It’s hard to understand what happens in American life, and when it happens, without understanding what I like to call the “liturgical calendar of the shopping mall.”
The best example? That would be the locked-solid fact that the cultural steamroller called “Christmas” now begins somewhere around the start of the National Football League schedule and it kicks into high gear with Black Friday after Thanksgiving. Forget that whole holy season called Christmas, as in the 12 days after Dec. 25.
Oh, and when is Thanksgiving? That was a question for the U.S. Congress and the Chamber of Commerce, as well.
Some people would argue that “The Holidays” — at the level of candy, music and decorations — now start after Halloween. And when is Halloween? At the moment, Halloween is on October 31. Why is that?
That question brings us to an interesting, and rather hollow, CNN story with this headline: “A petition to move Halloween to the last Saturday of October nears 100,000 signatures.” Here is the overture:
There are lots of reasons to hate holidays: traffic, awkward family reunions, expensive gifts that would wring a tear from anyone's wallet. But if there's one celebration absent from all of this holiday drama, it's Halloween.
It's too bad that, more times than not, the sugar-laden holiday is set right in the middle of the week, when would-be revelers have to get to bed early.
But there's a petition aiming to change that. … It’s lobbying to bump Halloween from October 31 to the last Saturday of the month.
The petition, launched last year by the nonprofit Halloween & Costume Association, argues that moving the date of Halloween will lead to a "safer, longer, stress-free celebration."
Wait a minute. A “safer, longer, stress-free celebration” of WHAT, precisely? What is Halloween and why is it observed on October 31?
That brings readers to the historical snippet in the CNN report. Read this carefully.
The roots of Halloween are a lot deeper than Party City commercials might have you believe. Halloween, an abbreviation for All Hallows' Eve, originated as a pagan festival celebrated by the Celts thousands of years ago.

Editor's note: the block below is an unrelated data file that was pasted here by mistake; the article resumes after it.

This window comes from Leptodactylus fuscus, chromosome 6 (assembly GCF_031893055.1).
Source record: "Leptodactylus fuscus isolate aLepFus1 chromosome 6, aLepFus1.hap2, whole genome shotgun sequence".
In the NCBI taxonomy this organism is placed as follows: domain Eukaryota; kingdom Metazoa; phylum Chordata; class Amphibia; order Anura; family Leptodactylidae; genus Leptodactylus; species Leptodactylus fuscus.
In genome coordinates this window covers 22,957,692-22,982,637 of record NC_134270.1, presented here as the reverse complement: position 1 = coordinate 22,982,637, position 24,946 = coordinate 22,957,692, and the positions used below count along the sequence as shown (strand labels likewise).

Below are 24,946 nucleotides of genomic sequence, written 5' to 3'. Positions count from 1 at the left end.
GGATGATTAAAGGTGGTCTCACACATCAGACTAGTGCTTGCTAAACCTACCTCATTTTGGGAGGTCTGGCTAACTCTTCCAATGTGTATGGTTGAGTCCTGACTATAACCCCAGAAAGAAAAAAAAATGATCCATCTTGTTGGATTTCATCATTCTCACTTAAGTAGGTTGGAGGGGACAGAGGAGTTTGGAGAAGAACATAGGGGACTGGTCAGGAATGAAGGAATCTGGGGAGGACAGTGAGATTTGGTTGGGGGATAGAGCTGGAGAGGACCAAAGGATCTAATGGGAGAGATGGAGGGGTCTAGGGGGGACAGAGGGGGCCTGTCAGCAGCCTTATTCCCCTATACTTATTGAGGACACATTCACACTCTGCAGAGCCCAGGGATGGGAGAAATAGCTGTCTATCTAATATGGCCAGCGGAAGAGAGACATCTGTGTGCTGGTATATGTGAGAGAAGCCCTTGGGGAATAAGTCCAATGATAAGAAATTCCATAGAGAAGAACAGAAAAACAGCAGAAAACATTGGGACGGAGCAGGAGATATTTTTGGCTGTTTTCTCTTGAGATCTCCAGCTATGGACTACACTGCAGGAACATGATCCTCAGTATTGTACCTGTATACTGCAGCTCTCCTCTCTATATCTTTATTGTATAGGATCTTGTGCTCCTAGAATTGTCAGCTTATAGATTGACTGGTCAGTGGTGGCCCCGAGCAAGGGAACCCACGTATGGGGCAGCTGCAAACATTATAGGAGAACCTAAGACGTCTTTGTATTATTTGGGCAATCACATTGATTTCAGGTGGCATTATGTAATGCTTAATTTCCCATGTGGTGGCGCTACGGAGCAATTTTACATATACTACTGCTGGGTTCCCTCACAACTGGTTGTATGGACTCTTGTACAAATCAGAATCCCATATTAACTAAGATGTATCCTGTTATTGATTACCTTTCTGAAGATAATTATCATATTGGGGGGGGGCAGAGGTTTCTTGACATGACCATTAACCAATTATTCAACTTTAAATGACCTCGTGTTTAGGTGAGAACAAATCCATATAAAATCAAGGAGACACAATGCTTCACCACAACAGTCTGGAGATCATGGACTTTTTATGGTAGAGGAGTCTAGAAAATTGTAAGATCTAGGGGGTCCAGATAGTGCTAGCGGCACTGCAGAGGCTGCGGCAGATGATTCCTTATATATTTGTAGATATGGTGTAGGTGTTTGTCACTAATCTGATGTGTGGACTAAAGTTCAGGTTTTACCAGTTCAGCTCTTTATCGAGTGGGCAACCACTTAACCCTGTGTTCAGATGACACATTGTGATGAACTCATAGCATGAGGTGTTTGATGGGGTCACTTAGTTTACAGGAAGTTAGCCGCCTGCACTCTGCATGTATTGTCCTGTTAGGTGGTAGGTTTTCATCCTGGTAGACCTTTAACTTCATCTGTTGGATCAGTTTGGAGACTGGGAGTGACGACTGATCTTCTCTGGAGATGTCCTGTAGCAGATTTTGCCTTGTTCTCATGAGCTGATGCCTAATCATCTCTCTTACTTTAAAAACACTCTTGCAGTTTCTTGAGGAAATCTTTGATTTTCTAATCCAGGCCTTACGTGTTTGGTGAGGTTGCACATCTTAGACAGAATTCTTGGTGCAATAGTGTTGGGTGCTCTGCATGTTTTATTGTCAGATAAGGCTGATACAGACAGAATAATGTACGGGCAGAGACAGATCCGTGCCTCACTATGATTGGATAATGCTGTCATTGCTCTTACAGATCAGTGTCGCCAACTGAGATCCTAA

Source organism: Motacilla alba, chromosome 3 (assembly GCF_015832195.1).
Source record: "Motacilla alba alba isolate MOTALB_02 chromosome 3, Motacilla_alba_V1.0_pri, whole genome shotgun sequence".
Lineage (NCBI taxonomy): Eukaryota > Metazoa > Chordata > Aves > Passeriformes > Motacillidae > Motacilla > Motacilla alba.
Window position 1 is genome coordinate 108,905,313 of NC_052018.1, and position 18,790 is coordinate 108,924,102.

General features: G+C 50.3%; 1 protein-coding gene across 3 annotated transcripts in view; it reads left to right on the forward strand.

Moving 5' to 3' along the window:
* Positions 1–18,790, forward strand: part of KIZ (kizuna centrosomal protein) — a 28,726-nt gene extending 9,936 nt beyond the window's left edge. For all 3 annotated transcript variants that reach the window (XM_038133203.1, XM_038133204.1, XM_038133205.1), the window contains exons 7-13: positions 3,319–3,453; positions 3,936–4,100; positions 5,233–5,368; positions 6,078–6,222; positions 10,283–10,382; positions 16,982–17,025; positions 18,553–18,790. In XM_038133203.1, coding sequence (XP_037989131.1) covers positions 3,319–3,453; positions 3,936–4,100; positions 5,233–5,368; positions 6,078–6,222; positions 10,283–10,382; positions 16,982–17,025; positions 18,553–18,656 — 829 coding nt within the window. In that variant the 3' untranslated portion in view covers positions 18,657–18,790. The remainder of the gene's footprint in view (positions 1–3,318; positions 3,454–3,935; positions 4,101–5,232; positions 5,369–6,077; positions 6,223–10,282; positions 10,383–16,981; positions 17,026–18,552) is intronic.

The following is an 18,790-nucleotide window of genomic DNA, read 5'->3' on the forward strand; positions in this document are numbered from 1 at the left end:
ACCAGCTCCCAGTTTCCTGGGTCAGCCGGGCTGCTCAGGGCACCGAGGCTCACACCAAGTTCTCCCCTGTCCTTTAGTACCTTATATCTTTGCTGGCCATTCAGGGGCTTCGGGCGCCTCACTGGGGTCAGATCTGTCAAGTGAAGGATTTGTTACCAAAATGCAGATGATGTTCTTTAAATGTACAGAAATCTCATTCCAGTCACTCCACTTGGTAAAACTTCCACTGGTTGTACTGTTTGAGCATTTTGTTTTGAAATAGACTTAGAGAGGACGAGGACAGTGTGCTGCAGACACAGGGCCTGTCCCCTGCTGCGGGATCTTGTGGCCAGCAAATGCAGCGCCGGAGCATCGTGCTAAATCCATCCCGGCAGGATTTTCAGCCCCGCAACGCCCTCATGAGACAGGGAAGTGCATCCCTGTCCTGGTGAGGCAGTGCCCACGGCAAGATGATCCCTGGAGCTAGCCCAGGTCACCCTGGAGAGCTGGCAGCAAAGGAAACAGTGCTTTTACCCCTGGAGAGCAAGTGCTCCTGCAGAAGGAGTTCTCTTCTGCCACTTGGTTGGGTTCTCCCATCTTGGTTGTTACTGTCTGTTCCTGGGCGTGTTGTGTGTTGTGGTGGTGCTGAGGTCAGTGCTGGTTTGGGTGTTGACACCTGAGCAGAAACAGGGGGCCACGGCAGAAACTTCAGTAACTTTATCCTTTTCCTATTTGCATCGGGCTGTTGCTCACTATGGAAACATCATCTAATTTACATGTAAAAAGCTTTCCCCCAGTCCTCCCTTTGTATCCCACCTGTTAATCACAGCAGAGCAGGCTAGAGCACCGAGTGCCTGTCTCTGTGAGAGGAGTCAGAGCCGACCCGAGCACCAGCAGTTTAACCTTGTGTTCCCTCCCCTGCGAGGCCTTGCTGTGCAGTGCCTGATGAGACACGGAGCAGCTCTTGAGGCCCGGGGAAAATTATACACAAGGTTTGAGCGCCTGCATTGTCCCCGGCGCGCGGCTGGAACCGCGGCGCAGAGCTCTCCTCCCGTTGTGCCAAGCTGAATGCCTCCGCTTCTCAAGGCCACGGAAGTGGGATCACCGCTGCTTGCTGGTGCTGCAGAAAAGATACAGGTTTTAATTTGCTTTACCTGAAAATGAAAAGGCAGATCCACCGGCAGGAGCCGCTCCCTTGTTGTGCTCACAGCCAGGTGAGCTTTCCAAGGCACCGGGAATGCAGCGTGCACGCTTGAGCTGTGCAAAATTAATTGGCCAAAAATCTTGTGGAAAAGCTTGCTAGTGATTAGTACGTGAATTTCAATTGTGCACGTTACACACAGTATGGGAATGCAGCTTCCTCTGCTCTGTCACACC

As a part of Samhain, a celebration of summer's end, people went "souling" -- they'd go from door to door asking for "soul cakes" or food and drink in exchange for a song, dance or prayer. Trick-or-treating got its start there. Now, it's the main way we choose to commemorate October 31.
Now, the name “All Hallows’ Eve” implies that this is the evening before something else. And what would that be, precisely?
A GetReligion reader — one Jeremiah Oehlerich — sent us this CNN link and offered some spot-on commentary. He was not offended, of course, by the reference to Samhain and the Celts. That is certainly part of this complex story, historically speaking.
Referring to the CNN material about the roots of the festival, he added:
While these arguments might explain some of the Halloween customs, they still don’t explain the issue of the date which became fixed on the calendar by the Christian Church with the observation of All Saints Day. Rather than explain how All Hallows Eve cannot be separated from All Hallows (or Saints) Day as Christmas Eve and Christmas Day cannot be separated, the reporter gives us the possible pagan origins of some of the practices associated with the festival.
I get that the “Here’s the pagan things Christianity absorbed” is trendy, but by completely leaving out some basic details (the story) fails to explain to readers why the date would be hard to move.
Wait, there’s a holy day called All Saints’ Day and it’s on November 1? And this holy day used be called All Hallows Day? Why, that would mean that All Hallows’ EVE was the night before….
So who is in charge of the historical facts at CNN? The mall or (in Western Christianity) the Catholic liturgical calendar? Which authority came first?
FIRST IMAGE: Icon for All Hallows’ Day.